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The Good Apprentice

The Good Apprentice

Stuart Cuno has decided to become good. Not believing in God, he invents his own methods, which include celibacy, chastity and the abandonment of a promising academic career. Interfering friends and relations question his sincerity, his sanity and his motives. Stuart’s step-brother Edward Baltram is tormented by guilt because he has, he believes, killed his best friend. He dreams sometimes of redemption, sometimes of suicide. Edward is sent on a ‘journey to the underworld’ to find his natural father, the painter Jesse Baltram, whom he has not seen since childhood. He discovers a father strangely different from his expectations, and succumbs to an enchantment quite unlike the redemptive cure for which he has been seeking; and meets perhaps the one person in the world who has the power to forgive him. Meanwhile Stuart’s moral apprenticeship is causing nothing but trouble.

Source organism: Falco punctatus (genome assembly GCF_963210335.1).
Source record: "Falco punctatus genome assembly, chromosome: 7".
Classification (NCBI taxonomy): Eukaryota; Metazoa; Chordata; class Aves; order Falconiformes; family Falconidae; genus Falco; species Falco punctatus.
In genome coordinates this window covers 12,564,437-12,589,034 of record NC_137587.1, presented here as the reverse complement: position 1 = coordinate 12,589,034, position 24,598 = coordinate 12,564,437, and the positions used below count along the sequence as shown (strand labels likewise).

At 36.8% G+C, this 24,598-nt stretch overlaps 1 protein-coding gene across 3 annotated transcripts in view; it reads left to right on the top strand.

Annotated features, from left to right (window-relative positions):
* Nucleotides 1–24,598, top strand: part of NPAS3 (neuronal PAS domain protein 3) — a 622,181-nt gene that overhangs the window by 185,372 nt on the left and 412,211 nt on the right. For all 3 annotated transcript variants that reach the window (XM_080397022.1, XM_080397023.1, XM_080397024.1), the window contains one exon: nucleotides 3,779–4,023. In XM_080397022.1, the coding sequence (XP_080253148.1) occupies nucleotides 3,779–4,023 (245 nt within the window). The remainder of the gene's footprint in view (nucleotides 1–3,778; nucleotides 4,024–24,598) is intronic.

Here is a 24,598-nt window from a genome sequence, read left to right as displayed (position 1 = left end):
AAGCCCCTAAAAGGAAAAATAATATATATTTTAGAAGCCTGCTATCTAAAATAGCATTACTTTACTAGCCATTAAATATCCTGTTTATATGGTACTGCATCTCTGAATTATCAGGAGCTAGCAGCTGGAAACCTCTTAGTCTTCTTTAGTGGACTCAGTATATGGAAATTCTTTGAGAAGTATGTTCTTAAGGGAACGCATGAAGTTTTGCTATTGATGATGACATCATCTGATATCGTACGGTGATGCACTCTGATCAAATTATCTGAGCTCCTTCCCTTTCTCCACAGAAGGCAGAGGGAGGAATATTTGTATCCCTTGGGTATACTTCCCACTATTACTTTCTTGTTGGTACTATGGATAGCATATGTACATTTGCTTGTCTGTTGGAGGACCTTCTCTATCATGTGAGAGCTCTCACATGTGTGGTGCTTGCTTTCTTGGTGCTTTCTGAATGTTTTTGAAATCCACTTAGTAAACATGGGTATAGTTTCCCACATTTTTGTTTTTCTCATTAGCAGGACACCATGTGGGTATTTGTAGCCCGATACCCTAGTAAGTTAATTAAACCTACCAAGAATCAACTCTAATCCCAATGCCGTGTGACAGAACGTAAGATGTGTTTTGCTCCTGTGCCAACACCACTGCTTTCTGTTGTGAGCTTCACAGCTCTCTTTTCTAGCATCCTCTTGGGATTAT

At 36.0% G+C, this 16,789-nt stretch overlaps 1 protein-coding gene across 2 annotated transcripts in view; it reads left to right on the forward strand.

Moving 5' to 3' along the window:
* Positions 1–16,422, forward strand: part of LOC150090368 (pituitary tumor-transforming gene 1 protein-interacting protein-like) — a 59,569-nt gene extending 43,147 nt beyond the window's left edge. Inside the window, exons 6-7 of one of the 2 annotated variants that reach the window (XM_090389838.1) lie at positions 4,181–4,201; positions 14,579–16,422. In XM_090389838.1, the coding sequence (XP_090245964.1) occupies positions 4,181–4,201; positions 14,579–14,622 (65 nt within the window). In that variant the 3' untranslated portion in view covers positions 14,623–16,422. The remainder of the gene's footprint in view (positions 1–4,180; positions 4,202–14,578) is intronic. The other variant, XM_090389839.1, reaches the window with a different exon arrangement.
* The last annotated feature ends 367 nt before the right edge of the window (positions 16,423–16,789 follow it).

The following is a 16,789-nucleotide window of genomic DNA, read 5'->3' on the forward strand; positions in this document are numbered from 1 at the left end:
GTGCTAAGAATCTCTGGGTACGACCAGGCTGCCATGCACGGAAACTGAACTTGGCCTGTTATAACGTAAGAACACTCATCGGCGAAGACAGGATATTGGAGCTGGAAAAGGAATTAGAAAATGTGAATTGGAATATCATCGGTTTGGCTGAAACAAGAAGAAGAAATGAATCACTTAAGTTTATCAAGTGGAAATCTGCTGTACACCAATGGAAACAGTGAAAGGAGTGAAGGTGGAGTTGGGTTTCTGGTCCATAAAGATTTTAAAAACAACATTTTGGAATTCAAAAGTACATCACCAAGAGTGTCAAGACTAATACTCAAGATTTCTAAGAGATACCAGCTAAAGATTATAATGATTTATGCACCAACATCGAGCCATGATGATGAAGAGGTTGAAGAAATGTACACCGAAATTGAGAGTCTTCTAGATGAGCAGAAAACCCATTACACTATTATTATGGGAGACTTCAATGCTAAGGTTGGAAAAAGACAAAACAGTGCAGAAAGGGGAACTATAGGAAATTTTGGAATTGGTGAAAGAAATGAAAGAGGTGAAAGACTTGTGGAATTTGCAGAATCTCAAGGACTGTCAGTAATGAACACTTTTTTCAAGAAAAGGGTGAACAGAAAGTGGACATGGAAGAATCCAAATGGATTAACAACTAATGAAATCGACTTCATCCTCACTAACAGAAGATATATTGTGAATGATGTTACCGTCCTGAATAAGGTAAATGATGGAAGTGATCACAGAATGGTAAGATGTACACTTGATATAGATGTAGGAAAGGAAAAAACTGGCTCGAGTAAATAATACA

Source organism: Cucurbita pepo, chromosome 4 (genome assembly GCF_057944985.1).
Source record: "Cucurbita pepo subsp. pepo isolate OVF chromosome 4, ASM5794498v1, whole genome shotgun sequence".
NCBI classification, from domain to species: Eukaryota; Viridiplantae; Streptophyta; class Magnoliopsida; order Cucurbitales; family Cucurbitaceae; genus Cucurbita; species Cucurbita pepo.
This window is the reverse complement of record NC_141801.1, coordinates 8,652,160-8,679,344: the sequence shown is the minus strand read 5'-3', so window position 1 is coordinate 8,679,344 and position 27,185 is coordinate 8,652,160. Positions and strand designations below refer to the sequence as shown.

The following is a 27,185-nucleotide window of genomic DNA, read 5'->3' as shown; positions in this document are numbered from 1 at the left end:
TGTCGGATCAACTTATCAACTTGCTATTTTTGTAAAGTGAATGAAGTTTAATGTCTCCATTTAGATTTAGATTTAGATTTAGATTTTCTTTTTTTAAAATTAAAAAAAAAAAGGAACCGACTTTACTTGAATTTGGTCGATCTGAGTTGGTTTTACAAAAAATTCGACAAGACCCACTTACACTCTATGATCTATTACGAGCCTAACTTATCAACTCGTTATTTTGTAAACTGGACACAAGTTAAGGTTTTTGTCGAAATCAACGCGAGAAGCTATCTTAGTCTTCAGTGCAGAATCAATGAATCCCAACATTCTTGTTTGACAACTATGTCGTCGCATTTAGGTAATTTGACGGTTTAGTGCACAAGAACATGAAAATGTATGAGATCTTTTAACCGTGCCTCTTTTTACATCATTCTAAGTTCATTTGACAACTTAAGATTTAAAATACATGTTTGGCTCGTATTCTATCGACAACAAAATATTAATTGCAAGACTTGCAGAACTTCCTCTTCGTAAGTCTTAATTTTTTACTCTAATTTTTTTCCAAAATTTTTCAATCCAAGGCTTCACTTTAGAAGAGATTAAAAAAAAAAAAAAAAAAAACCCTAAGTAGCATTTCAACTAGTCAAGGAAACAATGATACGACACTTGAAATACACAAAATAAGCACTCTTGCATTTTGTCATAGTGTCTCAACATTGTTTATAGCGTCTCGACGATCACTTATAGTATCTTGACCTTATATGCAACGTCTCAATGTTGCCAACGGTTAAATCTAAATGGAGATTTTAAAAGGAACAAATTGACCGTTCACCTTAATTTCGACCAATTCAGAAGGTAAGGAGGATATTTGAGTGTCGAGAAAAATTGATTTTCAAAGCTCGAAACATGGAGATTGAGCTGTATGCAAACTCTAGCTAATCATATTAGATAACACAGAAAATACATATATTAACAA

About the Author

Iris Murdoch

Iris Murdoch was born in 1919 in Dublin and studied at Somerville College, Oxford. In 1948 she became a fellow of St Anne’s College, Oxford. She was shortlisted for the Booker Prize on numerous occasions with The Nice and the Good (1969), Bruno’s Dream (1970), The Black Prince (1973), The Good Apprentice (1985) and The Book of the Brotherhood (1987). She won the prize in 1978 for The Sea, the Sea.

Iris Murdoch was awarded the CBE in 1976 and in 1987 she was made a Dame Commander of the Order of the British Empire. In 2001 her first published novel, Under the Net, was selected as one of the 100 best English-language novels of the 20th century by the editorial board of the American Modern Library.

After a five-year battle with Alzheimer’s disease, Iris Murdoch died in 1999.

Image of Iris Murdoch